Living anarchism:

When George told me about Spain when he was there, a society he witnessed, experienced, felt, lived, I hung on every word that escaped his mouth. The only connection I have with anarchism, as experienced and lived at its height in Spain, has been in books. Hearing from someone who lived in an anarchist society, fought for it and believes that it can happen again was a surreal experience. He described a society without police or courts, priests, hierarchy, government, capitalism, a society without bosses and masters. He told me how happy people were to live their lives – to really live their lives. This was a society, he said, where “the union was in power”.

This society where the union was in power had a lasting effect on George. He’s 88 years old now and more active than ever. He was at the USSF every day starting at 8am where he spent time volunteering at the Vets for Peace booth, frequented workshops and discussions, and found time to help with translating at the forum (he speaks seven or eight languages). He and his wife often have meetings because they’re “too involved” and sometimes need a little rest.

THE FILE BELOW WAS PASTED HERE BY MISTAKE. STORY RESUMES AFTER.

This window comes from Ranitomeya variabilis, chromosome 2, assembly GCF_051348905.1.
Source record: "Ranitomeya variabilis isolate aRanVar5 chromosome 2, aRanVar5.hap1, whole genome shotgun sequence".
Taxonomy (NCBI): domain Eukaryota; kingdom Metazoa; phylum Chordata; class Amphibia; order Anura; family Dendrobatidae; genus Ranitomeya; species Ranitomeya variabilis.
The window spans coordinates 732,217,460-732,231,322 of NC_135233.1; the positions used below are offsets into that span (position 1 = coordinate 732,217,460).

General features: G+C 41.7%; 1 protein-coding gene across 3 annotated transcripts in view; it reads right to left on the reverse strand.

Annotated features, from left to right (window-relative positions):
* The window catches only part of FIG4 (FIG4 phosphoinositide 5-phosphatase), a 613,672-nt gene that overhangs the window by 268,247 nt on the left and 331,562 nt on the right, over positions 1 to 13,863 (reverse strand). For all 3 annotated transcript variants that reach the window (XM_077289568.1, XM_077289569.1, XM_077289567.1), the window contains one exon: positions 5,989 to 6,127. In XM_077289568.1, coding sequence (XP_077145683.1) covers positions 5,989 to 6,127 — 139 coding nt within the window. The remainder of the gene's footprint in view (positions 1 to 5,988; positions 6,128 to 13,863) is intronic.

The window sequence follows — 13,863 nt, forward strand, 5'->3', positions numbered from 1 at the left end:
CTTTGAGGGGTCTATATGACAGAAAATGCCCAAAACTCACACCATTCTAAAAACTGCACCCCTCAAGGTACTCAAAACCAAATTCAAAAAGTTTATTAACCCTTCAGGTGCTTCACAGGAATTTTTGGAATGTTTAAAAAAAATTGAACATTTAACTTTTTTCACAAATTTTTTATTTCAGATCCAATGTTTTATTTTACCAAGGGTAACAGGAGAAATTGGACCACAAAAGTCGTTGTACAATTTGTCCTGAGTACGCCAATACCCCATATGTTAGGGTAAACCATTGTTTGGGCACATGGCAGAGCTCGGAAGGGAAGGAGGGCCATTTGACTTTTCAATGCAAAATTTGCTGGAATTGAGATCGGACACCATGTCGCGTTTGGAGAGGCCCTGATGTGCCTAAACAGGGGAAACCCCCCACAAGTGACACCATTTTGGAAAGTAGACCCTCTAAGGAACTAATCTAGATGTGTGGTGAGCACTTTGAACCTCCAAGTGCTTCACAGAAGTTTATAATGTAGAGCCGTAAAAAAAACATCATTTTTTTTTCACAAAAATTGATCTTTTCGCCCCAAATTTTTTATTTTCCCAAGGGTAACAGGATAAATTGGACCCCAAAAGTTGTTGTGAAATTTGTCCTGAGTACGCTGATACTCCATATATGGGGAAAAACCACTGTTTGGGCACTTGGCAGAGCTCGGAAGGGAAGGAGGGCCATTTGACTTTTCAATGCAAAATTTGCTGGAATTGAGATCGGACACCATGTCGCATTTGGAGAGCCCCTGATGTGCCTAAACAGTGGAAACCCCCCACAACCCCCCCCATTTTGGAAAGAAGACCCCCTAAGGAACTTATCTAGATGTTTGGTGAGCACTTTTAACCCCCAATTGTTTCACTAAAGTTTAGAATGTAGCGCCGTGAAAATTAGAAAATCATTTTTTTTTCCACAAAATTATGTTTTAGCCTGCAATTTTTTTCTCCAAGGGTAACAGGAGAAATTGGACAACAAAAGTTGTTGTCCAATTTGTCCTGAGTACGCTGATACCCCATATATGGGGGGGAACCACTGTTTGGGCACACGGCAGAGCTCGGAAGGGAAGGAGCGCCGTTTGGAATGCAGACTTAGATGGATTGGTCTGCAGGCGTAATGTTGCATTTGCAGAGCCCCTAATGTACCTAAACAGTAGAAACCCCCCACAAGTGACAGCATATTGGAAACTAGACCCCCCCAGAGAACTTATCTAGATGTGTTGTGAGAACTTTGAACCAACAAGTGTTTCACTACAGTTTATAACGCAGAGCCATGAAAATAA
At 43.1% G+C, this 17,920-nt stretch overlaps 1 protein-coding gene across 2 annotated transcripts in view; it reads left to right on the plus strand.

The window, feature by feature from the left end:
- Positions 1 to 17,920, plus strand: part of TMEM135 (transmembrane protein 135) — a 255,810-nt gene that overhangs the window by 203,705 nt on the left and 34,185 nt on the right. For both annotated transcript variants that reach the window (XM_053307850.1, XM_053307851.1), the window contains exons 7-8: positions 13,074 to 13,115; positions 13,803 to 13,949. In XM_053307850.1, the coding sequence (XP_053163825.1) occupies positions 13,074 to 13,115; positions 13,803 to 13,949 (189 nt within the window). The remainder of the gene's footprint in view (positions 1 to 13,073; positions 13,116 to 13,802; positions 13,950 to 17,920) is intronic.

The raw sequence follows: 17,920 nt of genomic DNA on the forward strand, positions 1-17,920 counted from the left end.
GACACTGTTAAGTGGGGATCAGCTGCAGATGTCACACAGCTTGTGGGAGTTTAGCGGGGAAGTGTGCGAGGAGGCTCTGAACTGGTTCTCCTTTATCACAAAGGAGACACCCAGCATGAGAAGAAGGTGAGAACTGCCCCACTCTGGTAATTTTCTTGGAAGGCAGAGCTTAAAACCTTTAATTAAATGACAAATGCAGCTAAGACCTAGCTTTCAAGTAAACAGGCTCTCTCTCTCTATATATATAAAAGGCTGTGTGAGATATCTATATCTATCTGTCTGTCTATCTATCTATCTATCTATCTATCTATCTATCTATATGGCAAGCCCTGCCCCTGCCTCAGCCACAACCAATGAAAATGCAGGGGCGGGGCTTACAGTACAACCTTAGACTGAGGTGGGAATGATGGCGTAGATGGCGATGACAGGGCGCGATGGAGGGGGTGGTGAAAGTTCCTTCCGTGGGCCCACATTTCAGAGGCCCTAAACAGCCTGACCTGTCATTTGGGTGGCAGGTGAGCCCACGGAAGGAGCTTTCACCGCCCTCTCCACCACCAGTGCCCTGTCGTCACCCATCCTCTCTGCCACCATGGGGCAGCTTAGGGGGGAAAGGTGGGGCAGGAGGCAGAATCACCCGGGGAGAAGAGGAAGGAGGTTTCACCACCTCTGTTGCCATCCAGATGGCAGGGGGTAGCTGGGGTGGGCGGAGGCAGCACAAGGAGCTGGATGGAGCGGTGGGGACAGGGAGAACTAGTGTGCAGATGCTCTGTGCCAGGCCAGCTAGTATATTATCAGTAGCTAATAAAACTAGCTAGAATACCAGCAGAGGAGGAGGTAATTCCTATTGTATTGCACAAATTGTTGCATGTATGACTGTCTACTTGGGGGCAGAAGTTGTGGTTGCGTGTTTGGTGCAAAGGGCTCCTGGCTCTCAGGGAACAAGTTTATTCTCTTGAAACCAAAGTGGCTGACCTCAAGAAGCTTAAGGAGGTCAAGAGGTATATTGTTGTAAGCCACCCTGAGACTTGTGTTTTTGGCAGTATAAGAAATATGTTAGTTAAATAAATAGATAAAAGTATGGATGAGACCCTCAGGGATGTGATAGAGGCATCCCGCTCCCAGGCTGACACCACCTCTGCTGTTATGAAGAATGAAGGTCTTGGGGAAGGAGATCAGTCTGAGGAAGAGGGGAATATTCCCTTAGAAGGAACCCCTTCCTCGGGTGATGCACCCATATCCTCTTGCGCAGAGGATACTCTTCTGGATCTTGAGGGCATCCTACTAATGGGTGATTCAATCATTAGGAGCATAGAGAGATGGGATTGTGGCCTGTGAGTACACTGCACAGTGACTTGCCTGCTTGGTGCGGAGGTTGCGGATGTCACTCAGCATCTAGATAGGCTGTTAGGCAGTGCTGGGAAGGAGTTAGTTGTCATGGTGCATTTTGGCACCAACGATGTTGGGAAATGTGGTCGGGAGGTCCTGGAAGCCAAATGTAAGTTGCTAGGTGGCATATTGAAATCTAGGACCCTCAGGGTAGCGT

Age has taken a hold of George Sossenko but he still seems young, active and very much alive. I remember once looking at pictures of Lenin before, during and after the Bolshevik Revolution. It looked like he aged 20 years in the span of five. For Lenin, Revolution was a tiresome and stressful affair; by no means libratory. The Russian Revolution killed him – stress killed him. Lenin breathed death into the people of Russia and Eastern Europe and in time his breath caught up with him. George had a vastly different experience with the revolution in Spain.

Through George’s eyes I could see that the revolution in Spain wasn’t just a single spectacular historical event. It wasn’t something that rose and fell, lived and abruptly died. I can hear the revolution in his voice and see it in his eyes. The revolution isn’t something constrained by time and space. It didn’t start in Spain and it didn’t end there either. I felt it in Atlanta. I feel it now.

Maslauskas, an Olympian in Atlanta